When I’m in the mood to shoot some soft-focus dreamlike images, I usually work with flowers. Most photographers can easily find flowers to photograph in their backyards, or if you like wildflowers, head to a local forest or field. I always shoot this style with a wide-open aperture in the ƒ/2.8 to ƒ/3.5 range. Just move the camera in close, focus on the front edge of the foreground of the subject and let the rest soften into the background. For tiny subjects, I sometimes add extension tubes between the lens and camera body, which allows the macro lens to focus in closer to the subject. The tubes come in a set of three, and the more you add, the closer in you can focus.

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5 Maximize Those Details

5 Maple in swamp oil, shot with a 180mm macro from a low angle from the edge of the water, so I needed ƒ/22 to bring it all in focus

My most successful and best-selling images have been those with everything in focus. Viewers tend to like the all-in-focus look, as this is how we view the world. Our eyes see with full depth of field, so this style has a natural look. To shoot this style, I set my aperture to the higher ƒ-stop numbers, which on most macro lenses is in the ƒ/22 to ƒ/32 range. I know this goes against the grain of most photographers’ philosophy that shooting stopped down all the way will cause diffraction, or what most experience as a softness in the details. This isn’t a problem with digital, as we can add a little extra sharpening in Photoshop to correct any slight softness.


6 Lensbaby

6 By adding the +10 and +4 Macro Kit filters to my Lensbaby, I was able to focus within a couple of inches of the tiny center of a dandelion head

On days when I want to have some fun and be especially creative, I go to my Lensbaby Composer. The Composer is Lensbaby’s latest generation of its specialty lens aimed at the photographer with artistic vision. The Composer has a ball-and-socket design that allows you to tilt and angle the lens in any direction until you achieve a desired effect; then just dial in the focusing ring. It has a small sweet spot of focus, with a soft feel of motion blurring throughout the rest of the image. I also like the Lensbaby Macro Kit, with its screw-on filters, which lets you focus on a very small scale. It features a +10 filter and a +4 filter, allowing you to focus from 2 to 13 inches.

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7 Backlighting


When it comes to lighting, you can’t beat an overcast day for beautiful soft lighting and color saturation. When I’m shooting with bright sunlight, I carry a 12-inch collapsible diffuser to shade the subject. This gives me a nice even light and takes away any harsh sunlight and distracting shadows. There are times when the sunlight is our friend by creating backlighting. With the sunlight shining on the backside of the subject, it highlights the outer edges, causing it to glow.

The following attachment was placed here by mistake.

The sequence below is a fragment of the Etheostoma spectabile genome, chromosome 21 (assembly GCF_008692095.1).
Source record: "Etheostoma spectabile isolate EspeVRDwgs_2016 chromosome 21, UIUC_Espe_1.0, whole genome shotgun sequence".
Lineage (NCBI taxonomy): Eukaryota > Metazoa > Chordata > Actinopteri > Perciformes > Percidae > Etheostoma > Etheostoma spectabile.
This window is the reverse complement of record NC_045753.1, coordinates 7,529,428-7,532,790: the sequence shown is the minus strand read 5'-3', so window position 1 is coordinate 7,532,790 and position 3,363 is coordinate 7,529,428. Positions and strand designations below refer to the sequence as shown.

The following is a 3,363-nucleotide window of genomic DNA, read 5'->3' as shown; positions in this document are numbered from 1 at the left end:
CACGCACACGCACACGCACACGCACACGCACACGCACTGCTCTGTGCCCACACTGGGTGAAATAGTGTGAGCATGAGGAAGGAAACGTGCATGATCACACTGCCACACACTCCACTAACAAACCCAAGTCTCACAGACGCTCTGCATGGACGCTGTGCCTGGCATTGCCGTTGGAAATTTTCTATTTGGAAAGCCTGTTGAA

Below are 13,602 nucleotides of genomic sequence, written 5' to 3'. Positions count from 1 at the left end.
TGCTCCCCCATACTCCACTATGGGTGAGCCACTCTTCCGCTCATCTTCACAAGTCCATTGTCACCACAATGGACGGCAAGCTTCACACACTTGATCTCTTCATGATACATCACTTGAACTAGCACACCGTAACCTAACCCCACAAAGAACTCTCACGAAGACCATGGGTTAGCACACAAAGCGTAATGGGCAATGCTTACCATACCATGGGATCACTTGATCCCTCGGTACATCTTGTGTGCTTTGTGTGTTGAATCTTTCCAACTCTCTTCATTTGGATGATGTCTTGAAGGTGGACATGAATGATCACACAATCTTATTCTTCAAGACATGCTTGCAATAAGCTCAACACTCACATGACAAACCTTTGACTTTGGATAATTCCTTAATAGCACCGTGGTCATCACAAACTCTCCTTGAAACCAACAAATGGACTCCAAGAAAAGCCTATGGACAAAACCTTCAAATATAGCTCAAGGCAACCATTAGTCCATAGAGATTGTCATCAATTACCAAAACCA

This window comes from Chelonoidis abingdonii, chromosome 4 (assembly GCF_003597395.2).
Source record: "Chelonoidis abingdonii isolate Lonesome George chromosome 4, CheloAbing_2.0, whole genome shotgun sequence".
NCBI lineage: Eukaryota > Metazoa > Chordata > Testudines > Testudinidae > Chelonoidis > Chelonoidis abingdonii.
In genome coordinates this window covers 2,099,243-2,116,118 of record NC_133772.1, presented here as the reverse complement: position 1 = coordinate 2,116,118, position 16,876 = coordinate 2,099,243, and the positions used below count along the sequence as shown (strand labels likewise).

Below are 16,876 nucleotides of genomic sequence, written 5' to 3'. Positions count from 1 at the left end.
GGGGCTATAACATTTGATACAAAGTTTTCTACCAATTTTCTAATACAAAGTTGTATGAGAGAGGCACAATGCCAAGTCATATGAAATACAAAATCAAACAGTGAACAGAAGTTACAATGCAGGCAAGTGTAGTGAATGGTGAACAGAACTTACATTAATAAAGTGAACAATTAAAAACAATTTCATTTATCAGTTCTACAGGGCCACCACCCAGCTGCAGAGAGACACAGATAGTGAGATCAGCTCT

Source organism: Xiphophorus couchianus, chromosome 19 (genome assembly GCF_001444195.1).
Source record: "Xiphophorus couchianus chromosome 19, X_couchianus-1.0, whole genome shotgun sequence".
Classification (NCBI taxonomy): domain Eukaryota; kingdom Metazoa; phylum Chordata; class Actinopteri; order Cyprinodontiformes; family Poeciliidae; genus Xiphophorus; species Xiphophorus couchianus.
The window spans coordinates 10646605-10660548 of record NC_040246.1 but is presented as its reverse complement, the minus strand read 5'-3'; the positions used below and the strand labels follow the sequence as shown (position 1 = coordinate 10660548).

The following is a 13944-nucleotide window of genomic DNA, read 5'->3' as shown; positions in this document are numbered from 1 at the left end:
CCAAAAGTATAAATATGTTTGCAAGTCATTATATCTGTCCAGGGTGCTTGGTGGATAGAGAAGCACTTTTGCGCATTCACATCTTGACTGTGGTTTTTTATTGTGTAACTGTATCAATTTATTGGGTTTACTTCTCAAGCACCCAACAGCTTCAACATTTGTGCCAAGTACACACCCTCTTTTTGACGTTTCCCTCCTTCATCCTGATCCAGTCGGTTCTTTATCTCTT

7 The tiny hairs of this moth mullein stem and buds are illuminated by the backlight from the early-morning sun, giving me another unique style of shooting to work with. Low-angle morning and evening sunlight works best for this style.



8 Postprocessing Creativity

Creativity in macro doesn’t have to end at the time the shutter is released. We have the technology to add some interesting effects to our images in postprocessing. One of my favorite Photoshop plug-in programs is Nik Software’s Color Efex Pro. This program has 52 creative filters with 250 effects, so there’s a lot to work with to make your images pop.

8 Nautilus shell, postprocessing done using Nik Software’s Color Efex Pro filter. This background is one of my ice image prints, and I added the butterfly mount on top of the print. I used Color Efex Pro for the bicolor effect.

To see more of Mike Moats’ macro photography, visit www.tinylandscapes.com.


    I agree whole-heartedly! I had the same realization a few months ago. I have been doing aerial and wildlife photograph all my life. But macro offers individuality as a result of out own creativity.

    I always look for the uncommon and creative pictures everywhere. I am tired of the same subjects, places, themes and techniques. I have the sensation that creativity is reaching the limits when I look for original images. But then, digital photography gave us wonderful new possibilities. As an entomologist and photographer I always discover new shapes, colors and “microscapes” in the small and wonderful creatures behind our feet. I will love to see more macro creativity in the magazine. Thanks for your article, it really open our eyes to new chances just few millimeters behind us; and you can avoid the “photographers jam” as an extra feature !!!.

    Here elaborates the matter not only extensively but also detailly .I support the write’s unique point.It is useful and benefit to your daily life.You can go those sits to know more relate things.They are strongly recommended by friends.Personally I feel quite well.